Alma Gluck

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Alma Gluck
Reba Feinsohn

(1884-05-11)May 11, 1884
DiedOctober 27, 1938(1938-10-27) (aged 54)
Spouse(s)Bernard Glick
Efrem Zimbalist, Sr.
Children3, including:
Marcia Davenport
Efrem Zimbalist, Jr.
RelativesStephanie Zimbalist (granddaughter)
Alma Gluck, "Old Black Joe" (Stephen Collins Foster), recorded 1915

Alma Gluck (May 11, 1884 – October 27, 1938) was a Romanian-born American soprano.[1]


Gluck was born as Reba Feinsohn to a Jewish family in Iași, Romania, the daughter of Zara and Leon Feinsohn.[2] Gluck moved to the United States at a young age. Although her initial success came at the Metropolitan Opera in New York City, Gluck later concertized widely in America and became an early recording artist. Although various sources claim that her recording of "Carry Me Back to Old Virginny" for the Victor Talking Machine Co. was the first celebrity recording by a classical musician to sell one million copies, Victor ledgers do not support the claim—nor did Gluck ever make such a claim herself. It was awarded a gold disc, only the seventh to be granted at that time.[3] Gluck was a founder of the American Woman's Association.

Her daughter Marcia Davenport was the child of her first marriage (to Bernard Glick, an insurance man).[2] Gluck later married violinist Efrem Zimbalist and had two children, Efrem Zimbalist, Jr. (1918–2014)[4] and Maria. Gluck evidently adopted her professional surname as a variation of her first husband's surname ("Glick").

Gluck retired to New Hartford, Connecticut, to raise her family in 1925. Although by background an assimilated and nonpracticing Jew who continued to consider herself ethnically Jewish, she found herself attracted, along with her husband Efrem, to Anglican Christianity, and they regularly attended the Episcopal Church in New Hartford. Efrem Jr. and Maria were both christened there, and the couple placed Efrem in an Episcopal boarding school in New Hampshire. Efrem Jr. later became active in evangelical circles and was one of the founders of Trinity Broadcasting Network.[5][6][7][8] Gluck recorded several Christian hymns in duet with Louise Homer, among them "Rock of Ages",[9] "Whispering Hope",[10] "One Sweetly Solemn Thought",[11] and "Jesus, Lover of My Soul".[12]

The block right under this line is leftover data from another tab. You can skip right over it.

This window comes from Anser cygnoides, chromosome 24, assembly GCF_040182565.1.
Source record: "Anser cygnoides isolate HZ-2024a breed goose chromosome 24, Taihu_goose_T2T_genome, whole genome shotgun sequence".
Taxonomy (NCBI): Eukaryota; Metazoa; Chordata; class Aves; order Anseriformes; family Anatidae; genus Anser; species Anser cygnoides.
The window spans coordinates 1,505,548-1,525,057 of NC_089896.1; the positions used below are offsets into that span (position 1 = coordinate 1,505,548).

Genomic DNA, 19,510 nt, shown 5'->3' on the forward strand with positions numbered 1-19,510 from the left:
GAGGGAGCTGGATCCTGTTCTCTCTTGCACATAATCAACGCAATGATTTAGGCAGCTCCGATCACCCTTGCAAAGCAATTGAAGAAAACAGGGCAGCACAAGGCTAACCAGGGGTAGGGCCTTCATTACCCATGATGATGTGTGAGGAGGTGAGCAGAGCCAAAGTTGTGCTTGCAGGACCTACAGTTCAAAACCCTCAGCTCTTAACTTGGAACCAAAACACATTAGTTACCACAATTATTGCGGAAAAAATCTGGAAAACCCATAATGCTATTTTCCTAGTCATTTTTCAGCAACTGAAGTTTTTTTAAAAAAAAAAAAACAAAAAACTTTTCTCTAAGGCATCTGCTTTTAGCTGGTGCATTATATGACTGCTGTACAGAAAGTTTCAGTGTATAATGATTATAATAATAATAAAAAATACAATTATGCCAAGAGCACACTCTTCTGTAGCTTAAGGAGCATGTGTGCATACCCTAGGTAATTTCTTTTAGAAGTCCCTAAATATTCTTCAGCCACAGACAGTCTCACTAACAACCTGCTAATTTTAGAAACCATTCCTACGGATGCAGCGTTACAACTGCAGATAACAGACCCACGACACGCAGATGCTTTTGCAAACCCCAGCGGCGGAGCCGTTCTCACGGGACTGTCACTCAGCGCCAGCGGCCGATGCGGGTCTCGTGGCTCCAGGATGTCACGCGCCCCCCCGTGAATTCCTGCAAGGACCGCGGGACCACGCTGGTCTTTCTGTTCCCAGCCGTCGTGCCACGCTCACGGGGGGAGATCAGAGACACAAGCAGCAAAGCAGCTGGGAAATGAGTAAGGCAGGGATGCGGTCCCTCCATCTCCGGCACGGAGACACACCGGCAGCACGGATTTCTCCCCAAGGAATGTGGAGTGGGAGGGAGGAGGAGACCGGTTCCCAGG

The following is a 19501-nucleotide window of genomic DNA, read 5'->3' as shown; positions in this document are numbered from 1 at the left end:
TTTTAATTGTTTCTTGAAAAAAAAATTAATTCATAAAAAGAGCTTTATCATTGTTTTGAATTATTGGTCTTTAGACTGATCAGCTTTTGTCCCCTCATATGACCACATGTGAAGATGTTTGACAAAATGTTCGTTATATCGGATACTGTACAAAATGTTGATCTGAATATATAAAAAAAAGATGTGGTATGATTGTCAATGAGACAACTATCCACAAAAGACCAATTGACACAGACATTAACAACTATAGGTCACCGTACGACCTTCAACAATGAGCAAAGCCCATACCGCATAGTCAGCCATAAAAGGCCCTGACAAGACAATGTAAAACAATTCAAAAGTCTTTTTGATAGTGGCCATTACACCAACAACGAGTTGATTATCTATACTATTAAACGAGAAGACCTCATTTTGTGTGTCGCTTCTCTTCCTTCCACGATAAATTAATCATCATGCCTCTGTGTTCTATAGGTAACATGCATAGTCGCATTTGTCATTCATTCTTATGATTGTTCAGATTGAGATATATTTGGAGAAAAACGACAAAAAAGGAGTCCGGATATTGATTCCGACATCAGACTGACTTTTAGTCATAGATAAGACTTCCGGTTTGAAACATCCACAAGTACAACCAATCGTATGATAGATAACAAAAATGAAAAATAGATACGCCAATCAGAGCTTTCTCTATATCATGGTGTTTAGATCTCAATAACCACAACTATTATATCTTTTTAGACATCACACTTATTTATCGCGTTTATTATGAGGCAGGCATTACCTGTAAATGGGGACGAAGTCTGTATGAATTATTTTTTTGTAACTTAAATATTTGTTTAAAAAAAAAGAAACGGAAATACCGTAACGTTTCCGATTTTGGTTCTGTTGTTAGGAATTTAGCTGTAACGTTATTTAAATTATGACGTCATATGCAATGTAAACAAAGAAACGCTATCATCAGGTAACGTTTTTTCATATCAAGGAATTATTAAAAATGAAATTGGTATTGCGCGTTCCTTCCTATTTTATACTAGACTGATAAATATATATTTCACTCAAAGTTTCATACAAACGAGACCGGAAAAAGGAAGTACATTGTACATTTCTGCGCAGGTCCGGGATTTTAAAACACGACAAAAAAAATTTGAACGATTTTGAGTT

After a long illness, she was taken to the Rockefeller Institute Hospital in Manhattan, New York City, but died from liver failure several days later, at 9:30 am on October 27, 1938, at the age of 54.[1]


Gluck was the grandmother to actress Stephanie Zimbalist.[13]


  1. ^ a b "Alma Gluck Dead. Operatic Soprano. Former Star of Metropolitan Was Among Most Popular Recitalists of Her Day. Helpe Musical Causes. Aided in Launching of Many Music Organizations. Wife of Efrem Zimbalist. Gave Famous Musical Parties. Sang Eleven Roles First Season. Made Popular Records". The New York Times. October 28, 1938.
  2. ^ a b "MARSTON - Alma Gluck". Archived from the original on 2016-03-03. Retrieved 2015-08-27.
  3. ^ Murrells, Joseph (1978). The Book of Golden Discs (2nd ed.). London: Barrie and Jenkins Ltd. p. 10. ISBN 0-214-20512-6.
  4. ^ Malan, Roy (May 2004). Efrem Zimbalist: A Life. Amadeus Press. p. 1. ISBN 1-57467-091-3.
  5. ^ Malan, Roy (2004). Efrem Zimbalist: A Life. Amadeus Press. pp. 139–142. ISBN 978-1-57467-091-2.
  6. ^ Stanford, Monty (2008). "EZimablist Jr". Christus Rex.
  7. ^ Silversten, Linda (1998). Lives Charmed: Intimate Conversations with Extraordinary People. HCI. pp. 173–94. ISBN 978-1-55874-593-3.
  8. ^ Jeannie, Pugh (23 April 1979). "Efrem Zimbalist Jr. Revitalized His Faith Through Christian TV". St. Petersburg Times.
  9. ^ Gluck's rendition of "Rock of Ages" on YouTube
  10. ^ Gluck's rendition of "Whispering Hope." on YouTube
  11. ^ Gluck's rendition of "One Sweetly Solemn Thought" on YouTube; retrieved 2011-04-08
  12. ^ Gluck's rendition of "Jesus, Lover of My Soul" on YouTube
  13. ^ Szul, Barbara (April 29, 1990). "Zimbalist Brings A Note Of Mystery To `Caroline?`". The Chicago Tribune. Retrieved March 24, 2011.

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